Conduct Your Own Energy Audit -- Savings Experiment
Is your utility bill still high after having tried every energy-savings trick in the book? Bringing in a professional auditor to detect energy leaks can help, but it can also cost you hundreds. Here are some simple tips to help you tackle the some of the inspections yourself.
One easy way to pinpoint common energy leaks is to either use a candle or a stick of incense.
All you have to do is light it up, and carefully hold it near any areas that heat can escape, like the fireplace. Up to 20 percent of warm air can leak though here. If you start to see the flame flicker or the smoke drift, you know you've found a draft that needs fixing.
Other common culprits for leakage include attic and basement openings, electrical outlets and switches and doors and windows. To seal up cracks and crevices less than a quarter-inch, a little silicone caulk will do the trick. For larger gaps up to 1-inch wide, an expanding polyurethane foam insulation would work best.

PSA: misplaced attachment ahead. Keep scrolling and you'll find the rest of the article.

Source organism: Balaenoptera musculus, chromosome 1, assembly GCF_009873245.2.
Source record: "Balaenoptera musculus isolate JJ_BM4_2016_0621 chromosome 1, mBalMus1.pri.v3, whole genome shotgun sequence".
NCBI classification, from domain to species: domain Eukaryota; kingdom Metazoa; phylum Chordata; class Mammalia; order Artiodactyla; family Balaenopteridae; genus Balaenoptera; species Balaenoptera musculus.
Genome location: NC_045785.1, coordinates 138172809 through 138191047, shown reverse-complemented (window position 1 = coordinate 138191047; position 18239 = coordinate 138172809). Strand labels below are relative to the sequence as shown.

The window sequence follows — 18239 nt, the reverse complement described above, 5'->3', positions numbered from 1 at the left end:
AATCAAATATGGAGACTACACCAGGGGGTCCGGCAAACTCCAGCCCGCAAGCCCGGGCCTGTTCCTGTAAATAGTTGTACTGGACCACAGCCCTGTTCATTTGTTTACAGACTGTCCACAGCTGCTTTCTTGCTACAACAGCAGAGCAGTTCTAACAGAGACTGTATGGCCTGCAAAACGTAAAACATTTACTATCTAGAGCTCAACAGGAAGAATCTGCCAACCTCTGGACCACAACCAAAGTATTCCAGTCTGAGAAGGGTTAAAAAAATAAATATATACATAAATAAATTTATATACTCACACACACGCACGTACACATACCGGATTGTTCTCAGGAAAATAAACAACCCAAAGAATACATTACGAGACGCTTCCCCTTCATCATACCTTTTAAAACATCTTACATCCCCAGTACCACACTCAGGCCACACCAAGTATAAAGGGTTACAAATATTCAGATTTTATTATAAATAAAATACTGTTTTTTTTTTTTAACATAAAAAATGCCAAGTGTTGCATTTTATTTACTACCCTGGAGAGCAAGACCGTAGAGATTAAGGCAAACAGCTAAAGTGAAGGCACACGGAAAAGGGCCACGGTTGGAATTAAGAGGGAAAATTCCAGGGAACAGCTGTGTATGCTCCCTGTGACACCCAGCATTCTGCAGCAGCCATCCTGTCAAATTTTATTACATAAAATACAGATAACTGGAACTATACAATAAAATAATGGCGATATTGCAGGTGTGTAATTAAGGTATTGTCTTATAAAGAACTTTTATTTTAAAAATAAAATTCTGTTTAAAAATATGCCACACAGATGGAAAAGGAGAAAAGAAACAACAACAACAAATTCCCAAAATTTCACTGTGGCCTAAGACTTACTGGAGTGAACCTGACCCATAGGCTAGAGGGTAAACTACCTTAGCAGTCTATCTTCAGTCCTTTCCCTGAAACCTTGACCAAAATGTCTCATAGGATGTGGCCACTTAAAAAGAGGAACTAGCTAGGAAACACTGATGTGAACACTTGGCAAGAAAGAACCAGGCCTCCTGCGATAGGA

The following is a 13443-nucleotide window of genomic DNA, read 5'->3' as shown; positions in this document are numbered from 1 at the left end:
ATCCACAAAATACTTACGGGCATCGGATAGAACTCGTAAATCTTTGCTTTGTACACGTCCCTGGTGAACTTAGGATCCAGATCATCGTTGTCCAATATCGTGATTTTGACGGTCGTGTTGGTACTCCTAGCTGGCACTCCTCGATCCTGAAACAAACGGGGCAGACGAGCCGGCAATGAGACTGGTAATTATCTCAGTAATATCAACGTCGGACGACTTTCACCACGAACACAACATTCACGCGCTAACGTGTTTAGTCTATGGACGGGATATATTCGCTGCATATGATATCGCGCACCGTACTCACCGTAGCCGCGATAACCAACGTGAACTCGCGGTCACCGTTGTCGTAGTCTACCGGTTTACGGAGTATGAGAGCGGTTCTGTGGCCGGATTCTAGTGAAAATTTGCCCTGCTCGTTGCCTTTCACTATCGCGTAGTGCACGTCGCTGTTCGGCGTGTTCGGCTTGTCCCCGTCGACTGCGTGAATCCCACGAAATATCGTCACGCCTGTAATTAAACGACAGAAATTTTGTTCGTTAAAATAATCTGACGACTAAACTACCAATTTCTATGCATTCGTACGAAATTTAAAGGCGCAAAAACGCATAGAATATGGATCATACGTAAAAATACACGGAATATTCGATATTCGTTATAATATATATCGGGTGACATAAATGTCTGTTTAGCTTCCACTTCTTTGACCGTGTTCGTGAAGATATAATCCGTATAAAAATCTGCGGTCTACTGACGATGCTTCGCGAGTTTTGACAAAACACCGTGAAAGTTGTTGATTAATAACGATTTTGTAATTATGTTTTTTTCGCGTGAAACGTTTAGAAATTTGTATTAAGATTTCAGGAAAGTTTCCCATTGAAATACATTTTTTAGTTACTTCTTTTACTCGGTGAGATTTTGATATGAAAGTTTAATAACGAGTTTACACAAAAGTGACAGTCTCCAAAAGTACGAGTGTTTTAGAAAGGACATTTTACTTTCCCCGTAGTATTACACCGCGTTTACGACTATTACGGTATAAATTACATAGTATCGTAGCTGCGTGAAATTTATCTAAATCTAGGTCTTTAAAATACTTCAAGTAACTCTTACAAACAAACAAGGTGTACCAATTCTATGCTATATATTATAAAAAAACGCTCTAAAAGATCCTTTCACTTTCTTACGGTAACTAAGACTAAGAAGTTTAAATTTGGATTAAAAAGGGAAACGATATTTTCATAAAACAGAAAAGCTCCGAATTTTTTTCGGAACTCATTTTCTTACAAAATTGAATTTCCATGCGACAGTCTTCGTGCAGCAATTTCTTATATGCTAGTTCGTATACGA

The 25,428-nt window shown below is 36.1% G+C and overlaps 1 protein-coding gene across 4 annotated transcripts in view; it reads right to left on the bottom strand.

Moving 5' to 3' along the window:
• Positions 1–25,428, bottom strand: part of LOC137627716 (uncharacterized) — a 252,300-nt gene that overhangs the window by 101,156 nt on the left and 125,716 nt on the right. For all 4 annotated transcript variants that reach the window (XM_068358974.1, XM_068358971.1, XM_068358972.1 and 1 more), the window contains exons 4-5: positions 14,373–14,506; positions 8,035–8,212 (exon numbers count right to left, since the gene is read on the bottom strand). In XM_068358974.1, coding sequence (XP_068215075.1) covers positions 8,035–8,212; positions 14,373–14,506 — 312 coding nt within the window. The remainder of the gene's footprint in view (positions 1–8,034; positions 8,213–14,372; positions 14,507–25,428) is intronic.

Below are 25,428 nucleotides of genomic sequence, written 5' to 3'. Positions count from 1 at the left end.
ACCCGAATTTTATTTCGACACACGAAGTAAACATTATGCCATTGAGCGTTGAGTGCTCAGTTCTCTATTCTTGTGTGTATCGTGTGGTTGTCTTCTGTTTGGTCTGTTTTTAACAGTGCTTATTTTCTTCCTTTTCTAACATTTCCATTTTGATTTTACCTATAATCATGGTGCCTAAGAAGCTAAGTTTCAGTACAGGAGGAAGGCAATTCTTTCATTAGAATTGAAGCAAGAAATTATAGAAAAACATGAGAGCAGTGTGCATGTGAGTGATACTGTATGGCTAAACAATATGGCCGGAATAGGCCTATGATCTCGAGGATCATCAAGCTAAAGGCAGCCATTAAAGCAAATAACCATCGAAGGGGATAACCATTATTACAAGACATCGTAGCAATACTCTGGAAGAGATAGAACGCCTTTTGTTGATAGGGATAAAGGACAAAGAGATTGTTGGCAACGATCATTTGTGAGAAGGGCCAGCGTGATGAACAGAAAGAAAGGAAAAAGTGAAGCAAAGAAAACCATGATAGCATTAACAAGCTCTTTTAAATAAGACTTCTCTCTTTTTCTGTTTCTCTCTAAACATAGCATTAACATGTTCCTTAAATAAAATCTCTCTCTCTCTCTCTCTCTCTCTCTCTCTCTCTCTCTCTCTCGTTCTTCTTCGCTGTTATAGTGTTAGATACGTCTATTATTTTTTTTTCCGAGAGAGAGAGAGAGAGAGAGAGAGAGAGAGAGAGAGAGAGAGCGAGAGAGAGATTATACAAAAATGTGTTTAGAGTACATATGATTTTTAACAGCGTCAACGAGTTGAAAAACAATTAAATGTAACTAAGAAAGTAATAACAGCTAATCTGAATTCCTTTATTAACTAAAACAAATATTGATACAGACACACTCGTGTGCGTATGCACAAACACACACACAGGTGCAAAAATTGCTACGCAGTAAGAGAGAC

Next, check your heating and cooling units. These account for over 40 percent of your home's energy use. Make sure your filters are replaced regularly and get an inspection to make sure everything is in proper working condition.
Lastly, inspect your lighting, appliances and home electronics, which make up nearly 30 percent of your home's energy use. If your device has an indicator light, a charger, or an AC power adapter, it's likely using phantom power, which means that it continues to sap energy even when it's supposedly turned off. To keep these devices from draining your budget, try using a power strip for your chargers, TVs and computers so that you can easily switch it off before going to bed.
These are just a few ways you can get started with your own energy audit. A little research and elbow grease can help decrease your utility bill and potentially save you hundreds of dollars each year.